Manufacturing garments is a labour intensive process as a single unit can employ as much as 50,000 people. In an inflationary situation the country is going through, there is a constant and justified demand for raising wages for the workers. But the industry cannot afford this if it is to remain globally competitive. Further, low availability of skilled manpower is another great challenge. “Worldwide and even in Asian manufacturing destinations like Vietnam, Sri Lanka, China and Thailand, manufacturing takes place in villages where cheap labour is available in plenty. Only in India the industry got concentrated in cities like Mumbai, Bangalore, Ludhiana and so on. So the only way for the future is to go to the villages,” said Shahi Exports Private Limited Director Subhash Tiwari.

International competition

Other countries are not sitting idle either. According to Sangam India Limited Executive Director V K Sodani, Global giants such as Wal-Mart, VF Corporation, GAP and H&M have begun flocking India to source fabric as China, the largest supplier, is slowly retreating from denim production due to cotton crunch. “India has a golden opportunity to grab a share in the world denim market. This is because the Chinese government has reduced cotton acreage. Instead of being a mass supplier, China is trying to be a value supplier,” Sodani said.

The opportunity is huge as China makes 3 billion metres of denim a year, miles ahead of India’s 650 million metres output. The biggest hit we take is on the productivity when compared to China and Bangladesh. Average labour productivity of India is around 45 per cent, whereas productivity in other countries is at 65-70 per cent. This is actually a double hit our cost is high and productivity is low.

India has a better and longer history of textiles compared to any other country but still our roots are not known in global business. Since garments exports do not have large profit margins, investments from private entrepreneurs are low and this is why this industry has not grown much in India compared to many countries.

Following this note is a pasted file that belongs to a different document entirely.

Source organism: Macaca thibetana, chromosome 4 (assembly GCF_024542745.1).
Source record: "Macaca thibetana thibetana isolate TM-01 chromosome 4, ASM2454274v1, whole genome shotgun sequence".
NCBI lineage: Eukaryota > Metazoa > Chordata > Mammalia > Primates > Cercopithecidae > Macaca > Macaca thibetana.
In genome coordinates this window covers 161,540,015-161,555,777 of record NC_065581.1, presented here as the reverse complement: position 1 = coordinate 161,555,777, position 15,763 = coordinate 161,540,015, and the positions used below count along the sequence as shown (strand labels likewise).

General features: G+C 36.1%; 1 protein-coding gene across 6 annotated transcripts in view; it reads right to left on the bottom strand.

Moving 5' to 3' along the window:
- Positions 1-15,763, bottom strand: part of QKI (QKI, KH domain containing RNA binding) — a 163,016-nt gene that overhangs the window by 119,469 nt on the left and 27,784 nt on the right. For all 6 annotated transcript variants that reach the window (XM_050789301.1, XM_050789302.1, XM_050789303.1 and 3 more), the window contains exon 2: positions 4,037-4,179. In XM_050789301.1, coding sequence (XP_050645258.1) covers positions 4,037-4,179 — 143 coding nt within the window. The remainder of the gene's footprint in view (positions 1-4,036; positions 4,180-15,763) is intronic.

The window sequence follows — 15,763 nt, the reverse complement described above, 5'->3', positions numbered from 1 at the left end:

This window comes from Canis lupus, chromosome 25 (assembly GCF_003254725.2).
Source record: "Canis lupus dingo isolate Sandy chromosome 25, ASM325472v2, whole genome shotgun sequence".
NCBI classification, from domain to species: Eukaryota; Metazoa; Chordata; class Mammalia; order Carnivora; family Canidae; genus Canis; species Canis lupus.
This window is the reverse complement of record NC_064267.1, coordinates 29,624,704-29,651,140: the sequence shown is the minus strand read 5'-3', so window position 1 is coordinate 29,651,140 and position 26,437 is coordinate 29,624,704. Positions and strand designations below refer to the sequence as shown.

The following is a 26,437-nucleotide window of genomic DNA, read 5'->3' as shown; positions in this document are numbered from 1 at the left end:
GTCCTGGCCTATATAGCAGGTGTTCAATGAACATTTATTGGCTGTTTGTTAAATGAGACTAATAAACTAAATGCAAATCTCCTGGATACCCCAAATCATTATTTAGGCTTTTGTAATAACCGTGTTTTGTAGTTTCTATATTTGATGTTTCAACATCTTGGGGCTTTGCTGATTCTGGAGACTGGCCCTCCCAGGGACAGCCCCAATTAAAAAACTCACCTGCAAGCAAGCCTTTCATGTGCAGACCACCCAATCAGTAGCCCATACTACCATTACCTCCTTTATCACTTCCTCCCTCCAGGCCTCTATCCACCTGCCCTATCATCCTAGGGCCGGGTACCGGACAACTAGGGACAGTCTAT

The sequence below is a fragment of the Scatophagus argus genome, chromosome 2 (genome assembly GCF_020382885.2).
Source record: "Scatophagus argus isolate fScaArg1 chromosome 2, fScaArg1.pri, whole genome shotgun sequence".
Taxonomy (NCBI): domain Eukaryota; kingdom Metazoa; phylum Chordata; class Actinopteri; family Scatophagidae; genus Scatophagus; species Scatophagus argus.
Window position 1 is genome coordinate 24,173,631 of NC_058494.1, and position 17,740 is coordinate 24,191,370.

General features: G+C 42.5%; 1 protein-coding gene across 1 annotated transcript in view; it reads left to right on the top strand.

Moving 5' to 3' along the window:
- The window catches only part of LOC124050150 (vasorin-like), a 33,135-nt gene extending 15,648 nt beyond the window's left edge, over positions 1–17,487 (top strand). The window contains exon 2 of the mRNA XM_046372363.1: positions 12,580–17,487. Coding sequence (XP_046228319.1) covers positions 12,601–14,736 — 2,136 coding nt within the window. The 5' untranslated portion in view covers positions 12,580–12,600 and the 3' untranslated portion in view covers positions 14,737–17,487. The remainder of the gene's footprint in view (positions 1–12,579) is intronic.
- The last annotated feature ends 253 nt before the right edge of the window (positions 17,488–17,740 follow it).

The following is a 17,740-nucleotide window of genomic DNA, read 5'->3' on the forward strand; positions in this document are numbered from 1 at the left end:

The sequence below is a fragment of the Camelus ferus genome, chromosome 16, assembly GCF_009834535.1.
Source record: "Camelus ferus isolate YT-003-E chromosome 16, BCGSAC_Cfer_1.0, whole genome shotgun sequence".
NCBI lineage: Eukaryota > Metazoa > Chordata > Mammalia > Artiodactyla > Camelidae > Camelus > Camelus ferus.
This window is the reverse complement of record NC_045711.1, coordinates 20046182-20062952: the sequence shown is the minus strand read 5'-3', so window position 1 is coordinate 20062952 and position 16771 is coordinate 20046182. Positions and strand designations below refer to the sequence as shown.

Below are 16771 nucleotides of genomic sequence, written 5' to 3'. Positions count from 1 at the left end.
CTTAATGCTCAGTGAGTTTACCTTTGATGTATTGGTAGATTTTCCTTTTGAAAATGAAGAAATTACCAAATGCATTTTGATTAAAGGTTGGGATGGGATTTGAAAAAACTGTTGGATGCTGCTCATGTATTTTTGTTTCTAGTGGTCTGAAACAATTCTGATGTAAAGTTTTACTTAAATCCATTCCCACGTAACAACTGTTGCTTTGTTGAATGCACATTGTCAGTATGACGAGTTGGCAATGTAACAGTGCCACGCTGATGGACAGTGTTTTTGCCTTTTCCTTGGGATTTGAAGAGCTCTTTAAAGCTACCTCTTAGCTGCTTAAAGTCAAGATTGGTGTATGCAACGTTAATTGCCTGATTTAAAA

Can government help?

Tiwari urged the government: “If the government wants large employment providers to move towards smaller towns, the best thing is to structure minimum wages as it would motivate us, as there is negligible difference between the cities and towns.” The recent increase in cotton yarn and fabric prices has also affected exports to a considerable extent. Instead of exporting cotton, the government should facilitate making yarn and garments in India. “It should export only the finished goods, which will increase the exports threefold and will provide employment to a lot of people,” he said.

Sodani emphasis that India should focus on Free Trade Agreement (FTA) as apparel industry will gain by enlarging bi-lateral trade and bringing stability in the region. Asian region is developing and is becoming a developed force for economic growth because of cheap labour and big local market due to large domestic consumption.

It is time that the government increased the duty draw back for the industry to give its best, JJ Exporters Limited General Manager Nirmal Kumar Sharma said.

The industry pointed out that the budget 2011 was extremely disappointing with slapping of excise duty on branded garments. Such a labour oriented industry which provides livelihood to millions of people deserves real special efforts by the government.

So the government must revoke its excise duty, the industry urged.

There is no reason for an essential item like clothing to be charged a high rate of duty. The industry is already highly fragmented because the benefits bestowed on small scale units push manufacturers to create many small units rather than large units to derive better economy of scale.

Earlier, the rate of excise was at 4 per cent and the levy was optional for garment makers who wanted to get refund under the Centvat scheme. Since most units did not register themselves to claim Centvat refund, the duty was virtually zero. Now all branded garment makers will have to pay 10 per cent duty on the 60 per cent of the MRP.

Clothing Manufacturers Association of India Regional Chairman and Chief Mentor of Gokaldas Exports Limited Rajendra J Hinduja said that for garment exporters, the new duty will create problem because even for exports, which are exempted from excise duty, all units will have to maintain detailed records, paper work will increase and man power cost will go up.